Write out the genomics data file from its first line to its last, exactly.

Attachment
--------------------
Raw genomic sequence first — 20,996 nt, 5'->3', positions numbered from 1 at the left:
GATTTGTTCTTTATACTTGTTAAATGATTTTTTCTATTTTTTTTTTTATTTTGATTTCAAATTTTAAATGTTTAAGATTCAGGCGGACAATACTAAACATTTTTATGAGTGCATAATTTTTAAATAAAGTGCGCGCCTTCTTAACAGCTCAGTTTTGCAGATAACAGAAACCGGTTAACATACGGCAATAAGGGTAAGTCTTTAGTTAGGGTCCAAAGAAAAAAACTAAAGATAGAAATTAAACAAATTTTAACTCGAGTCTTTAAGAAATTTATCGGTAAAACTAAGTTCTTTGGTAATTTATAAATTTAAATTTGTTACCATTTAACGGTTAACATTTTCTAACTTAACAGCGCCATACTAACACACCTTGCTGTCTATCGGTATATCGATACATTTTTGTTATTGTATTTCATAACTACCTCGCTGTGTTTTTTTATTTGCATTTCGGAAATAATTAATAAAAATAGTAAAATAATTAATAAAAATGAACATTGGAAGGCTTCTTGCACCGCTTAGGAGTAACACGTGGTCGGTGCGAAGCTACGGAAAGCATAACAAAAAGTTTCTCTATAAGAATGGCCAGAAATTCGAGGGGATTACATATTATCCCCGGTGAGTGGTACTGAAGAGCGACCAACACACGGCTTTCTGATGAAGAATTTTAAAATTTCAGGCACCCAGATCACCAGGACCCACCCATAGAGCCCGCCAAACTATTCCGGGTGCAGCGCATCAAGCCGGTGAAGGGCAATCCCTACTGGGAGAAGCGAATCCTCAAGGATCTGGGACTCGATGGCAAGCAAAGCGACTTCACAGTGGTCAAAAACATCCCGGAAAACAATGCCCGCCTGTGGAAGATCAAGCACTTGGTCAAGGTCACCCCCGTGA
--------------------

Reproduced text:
Raw genomic sequence first — 20,996 nt, 5'->3', positions numbered from 1 at the left:
GATTTGTTCTTTATACTTGTTAAATGATTTTTTCTATTTTTTTTTTTATTTTGATTTCAAATTTTAAATGTTTAAGATTCAGGCGGACAATACTAAACATTTTTATGAGTGCATAATTTTTAAATAAAGTGCGCGCCTTCTTAACAGCTCAGTTTTGCAGATAACAGAAACCGGTTAACATACGGCAATAAGGGTAAGTCTTTAGTTAGGGTCCAAAGAAAAAAACTAAAGATAGAAATTAAACAAATTTTAACTCGAGTCTTTAAGAAATTTATCGGTAAAACTAAGTTCTTTGGTAATTTATAAATTTAAATTTGTTACCATTTAACGGTTAACATTTTCTAACTTAACAGCGCCATACTAACACACCTTGCTGTCTATCGGTATATCGATACATTTTTGTTATTGTATTTCATAACTACCTCGCTGTGTTTTTTTATTTGCATTTCGGAAATAATTAATAAAAATAGTAAAATAATTAATAAAAATGAACATTGGAAGGCTTCTTGCACCGCTTAGGAGTAACACGTGGTCGGTGCGAAGCTACGGAAAGCATAACAAAAAGTTTCTCTATAAGAATGGCCAGAAATTCGAGGGGATTACATATTATCCCCGGTGAGTGGTACTGAAGAGCGACCAACACACGGCTTTCTGATGAAGAATTTTAAAATTTCAGGCACCCAGATCACCAGGACCCACCCATAGAGCCCGCCAAACTATTCCGGGTGCAGCGCATCAAGCCGGTGAAGGGCAATCCCTACTGGGAGAAGCGAATCCTCAAGGATCTGGGACTCGATGGCAAGCAAAGCGACTTCACAGTGGTCAAAAACATCCCGGAAAACAATGCCCGCCTGTGGAAGATCAAGCACTTGGTCAAGGTCACCCCCGTGA